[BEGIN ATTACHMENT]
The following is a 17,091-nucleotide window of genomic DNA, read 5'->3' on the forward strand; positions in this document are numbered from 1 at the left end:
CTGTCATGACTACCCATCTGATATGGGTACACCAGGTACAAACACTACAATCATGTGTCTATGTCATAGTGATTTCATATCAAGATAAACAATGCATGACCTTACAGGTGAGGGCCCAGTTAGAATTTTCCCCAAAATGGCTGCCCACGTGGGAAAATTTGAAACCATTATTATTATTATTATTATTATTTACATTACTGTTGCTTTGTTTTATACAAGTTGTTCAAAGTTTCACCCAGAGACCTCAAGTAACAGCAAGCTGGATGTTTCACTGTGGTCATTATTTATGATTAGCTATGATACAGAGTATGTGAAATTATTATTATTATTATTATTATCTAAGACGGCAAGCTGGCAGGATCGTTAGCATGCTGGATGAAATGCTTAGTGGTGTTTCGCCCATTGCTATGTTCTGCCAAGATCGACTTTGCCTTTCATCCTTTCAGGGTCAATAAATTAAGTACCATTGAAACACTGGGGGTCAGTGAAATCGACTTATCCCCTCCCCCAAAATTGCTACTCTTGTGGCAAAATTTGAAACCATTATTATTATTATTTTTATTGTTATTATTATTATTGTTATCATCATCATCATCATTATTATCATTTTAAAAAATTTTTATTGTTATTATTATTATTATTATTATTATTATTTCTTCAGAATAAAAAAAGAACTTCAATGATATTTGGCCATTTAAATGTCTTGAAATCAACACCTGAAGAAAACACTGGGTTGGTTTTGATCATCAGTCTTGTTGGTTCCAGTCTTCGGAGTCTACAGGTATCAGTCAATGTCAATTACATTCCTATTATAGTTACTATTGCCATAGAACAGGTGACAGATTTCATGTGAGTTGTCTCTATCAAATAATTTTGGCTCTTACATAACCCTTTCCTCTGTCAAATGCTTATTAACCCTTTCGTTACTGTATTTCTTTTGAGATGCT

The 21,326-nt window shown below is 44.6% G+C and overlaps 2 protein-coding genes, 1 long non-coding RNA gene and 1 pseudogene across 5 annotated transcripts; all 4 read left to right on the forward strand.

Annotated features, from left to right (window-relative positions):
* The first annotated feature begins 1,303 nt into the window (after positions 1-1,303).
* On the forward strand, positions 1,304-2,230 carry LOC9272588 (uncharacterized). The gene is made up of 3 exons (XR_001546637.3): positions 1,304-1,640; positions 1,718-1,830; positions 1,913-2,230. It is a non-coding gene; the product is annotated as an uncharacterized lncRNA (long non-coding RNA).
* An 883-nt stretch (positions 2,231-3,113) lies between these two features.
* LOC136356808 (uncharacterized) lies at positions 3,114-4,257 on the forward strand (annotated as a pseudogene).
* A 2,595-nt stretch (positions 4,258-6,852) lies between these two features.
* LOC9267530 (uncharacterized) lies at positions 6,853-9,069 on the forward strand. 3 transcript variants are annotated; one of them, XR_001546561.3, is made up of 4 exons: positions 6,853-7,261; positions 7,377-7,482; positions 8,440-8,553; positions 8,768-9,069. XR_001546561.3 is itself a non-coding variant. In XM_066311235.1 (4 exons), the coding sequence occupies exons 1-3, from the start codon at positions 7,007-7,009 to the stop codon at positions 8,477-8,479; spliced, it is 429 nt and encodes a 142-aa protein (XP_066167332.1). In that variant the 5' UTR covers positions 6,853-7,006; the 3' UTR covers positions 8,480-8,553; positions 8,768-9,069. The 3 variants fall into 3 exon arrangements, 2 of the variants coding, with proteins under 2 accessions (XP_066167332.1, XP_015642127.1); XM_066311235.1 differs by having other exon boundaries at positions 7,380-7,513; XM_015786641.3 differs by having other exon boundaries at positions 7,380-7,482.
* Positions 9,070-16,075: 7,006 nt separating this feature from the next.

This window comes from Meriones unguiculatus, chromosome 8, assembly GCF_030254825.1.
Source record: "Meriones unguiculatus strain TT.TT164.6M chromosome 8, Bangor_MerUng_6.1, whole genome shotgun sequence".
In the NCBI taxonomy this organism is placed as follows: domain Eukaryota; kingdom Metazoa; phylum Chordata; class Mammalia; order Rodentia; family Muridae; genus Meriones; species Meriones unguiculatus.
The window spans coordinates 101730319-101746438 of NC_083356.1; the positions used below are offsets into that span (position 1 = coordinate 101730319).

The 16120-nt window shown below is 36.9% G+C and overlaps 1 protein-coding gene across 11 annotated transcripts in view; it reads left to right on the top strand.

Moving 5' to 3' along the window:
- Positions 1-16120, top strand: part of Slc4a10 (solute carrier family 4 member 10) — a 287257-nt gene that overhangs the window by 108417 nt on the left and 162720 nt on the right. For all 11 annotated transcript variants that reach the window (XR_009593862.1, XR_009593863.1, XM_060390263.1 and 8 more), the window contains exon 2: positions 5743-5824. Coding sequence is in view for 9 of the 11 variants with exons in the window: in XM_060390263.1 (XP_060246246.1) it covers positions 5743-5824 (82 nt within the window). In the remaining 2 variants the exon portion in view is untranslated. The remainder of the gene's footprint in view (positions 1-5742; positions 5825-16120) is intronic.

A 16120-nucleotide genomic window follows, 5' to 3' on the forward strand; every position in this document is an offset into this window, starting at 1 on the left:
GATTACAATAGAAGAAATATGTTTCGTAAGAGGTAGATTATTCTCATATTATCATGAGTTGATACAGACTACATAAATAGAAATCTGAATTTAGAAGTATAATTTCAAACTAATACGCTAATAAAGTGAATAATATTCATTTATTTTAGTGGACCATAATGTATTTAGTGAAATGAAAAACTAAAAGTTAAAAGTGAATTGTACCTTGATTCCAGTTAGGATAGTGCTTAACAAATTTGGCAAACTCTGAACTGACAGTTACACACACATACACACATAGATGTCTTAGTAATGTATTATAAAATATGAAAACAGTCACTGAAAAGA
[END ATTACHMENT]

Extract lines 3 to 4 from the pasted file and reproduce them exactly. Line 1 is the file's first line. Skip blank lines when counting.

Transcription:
The 21,326-nt window shown below is 44.6% G+C and overlaps 2 protein-coding genes, 1 long non-coding RNA gene and 1 pseudogene across 5 annotated transcripts; all 4 read left to right on the forward strand.

Annotated features, from left to right (window-relative positions):